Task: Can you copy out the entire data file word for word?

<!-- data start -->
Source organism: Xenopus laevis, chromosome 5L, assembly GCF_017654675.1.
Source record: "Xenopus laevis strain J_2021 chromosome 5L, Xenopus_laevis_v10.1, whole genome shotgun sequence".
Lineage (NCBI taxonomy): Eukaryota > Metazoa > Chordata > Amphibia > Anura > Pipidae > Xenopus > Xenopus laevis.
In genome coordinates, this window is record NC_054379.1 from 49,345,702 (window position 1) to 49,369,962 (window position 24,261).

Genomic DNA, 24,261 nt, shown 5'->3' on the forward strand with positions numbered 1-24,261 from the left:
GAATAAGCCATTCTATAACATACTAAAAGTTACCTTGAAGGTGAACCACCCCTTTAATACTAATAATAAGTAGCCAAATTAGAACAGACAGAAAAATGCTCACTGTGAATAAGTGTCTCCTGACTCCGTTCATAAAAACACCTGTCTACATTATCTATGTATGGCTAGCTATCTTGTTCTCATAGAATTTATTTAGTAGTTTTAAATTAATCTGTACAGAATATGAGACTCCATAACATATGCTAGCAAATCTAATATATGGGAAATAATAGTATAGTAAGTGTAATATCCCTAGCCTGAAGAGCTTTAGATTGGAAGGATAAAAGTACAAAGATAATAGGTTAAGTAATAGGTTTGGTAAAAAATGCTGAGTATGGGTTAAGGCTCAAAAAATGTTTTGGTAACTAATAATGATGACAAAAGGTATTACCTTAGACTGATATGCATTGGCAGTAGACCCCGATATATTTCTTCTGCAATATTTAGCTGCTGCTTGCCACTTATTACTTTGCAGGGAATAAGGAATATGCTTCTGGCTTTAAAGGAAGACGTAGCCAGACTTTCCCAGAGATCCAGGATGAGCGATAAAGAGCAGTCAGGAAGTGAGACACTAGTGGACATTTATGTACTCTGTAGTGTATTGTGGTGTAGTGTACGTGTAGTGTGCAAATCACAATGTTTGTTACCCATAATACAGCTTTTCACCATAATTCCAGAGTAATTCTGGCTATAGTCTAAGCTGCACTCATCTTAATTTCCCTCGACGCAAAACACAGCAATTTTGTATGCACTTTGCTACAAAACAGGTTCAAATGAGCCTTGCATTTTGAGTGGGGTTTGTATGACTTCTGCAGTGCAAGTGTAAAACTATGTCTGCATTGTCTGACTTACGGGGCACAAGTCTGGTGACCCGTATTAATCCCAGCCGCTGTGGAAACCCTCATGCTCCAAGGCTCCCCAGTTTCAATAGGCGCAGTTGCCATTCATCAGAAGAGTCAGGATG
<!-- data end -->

Source organism: Xenopus laevis, chromosome 5L, assembly GCF_017654675.1.
Source record: "Xenopus laevis strain J_2021 chromosome 5L, Xenopus_laevis_v10.1, whole genome shotgun sequence".
Lineage (NCBI taxonomy): Eukaryota > Metazoa > Chordata > Amphibia > Anura > Pipidae > Xenopus > Xenopus laevis.
In genome coordinates, this window is record NC_054379.1 from 49,345,702 (window position 1) to 49,369,962 (window position 24,261).

Genomic DNA, 24,261 nt, shown 5'->3' on the forward strand with positions numbered 1-24,261 from the left:
GAATAAGCCATTCTATAACATACTAAAAGTTACCTTGAAGGTGAACCACCCCTTTAATACTAATAATAAGTAGCCAAATTAGAACAGACAGAAAAATGCTCACTGTGAATAAGTGTCTCCTGACTCCGTTCATAAAAACACCTGTCTACATTATCTATGTATGGCTAGCTATCTTGTTCTCATAGAATTTATTTAGTAGTTTTAAATTAATCTGTACAGAATATGAGACTCCATAACATATGCTAGCAAATCTAATATATGGGAAATAATAGTATAGTAAGTGTAATATCCCTAGCCTGAAGAGCTTTAGATTGGAAGGATAAAAGTACAAAGATAATAGGTTAAGTAATAGGTTTGGTAAAAAATGCTGAGTATGGGTTAAGGCTCAAAAAATGTTTTGGTAACTAATAATGATGACAAAAGGTATTACCTTAGACTGATATGCATTGGCAGTAGACCCCGATATATTTCTTCTGCAATATTTAGCTGCTGCTTGCCACTTATTACTTTGCAGGGAATAAGGAATATGCTTCTGGCTTTAAAGGAAGACGTAGCCAGACTTTCCCAGAGATCCAGGATGAGCGATAAAGAGCAGTCAGGAAGTGAGACACTAGTGGACATTTATGTACTCTGTAGTGTATTGTGGTGTAGTGTACGTGTAGTGTGCAAATCACAATGTTTGTTACCCATAATACAGCTTTTCACCATAATTCCAGAGTAATTCTGGCTATAGTCTAAGCTGCACTCATCTTAATTTCCCTCGACGCAAAACACAGCAATTTTGTATGCACTTTGCTACAAAACAGGTTCAAATGAGCCTTGCATTTTGAGTGGGGTTTGTATGACTTCTGCAGTGCAAGTGTAAAACTATGTCTGCATTGTCTGACTTACGGGGCACAAGTCTGGTGACCCGTATTAATCCCAGCCGCTGTGGAAACCCTCATGCTCCAAGGCTCCCCAGTTTCAATAGGCGCAGTTGCCATTCATCAGAAGAGTCAGGATG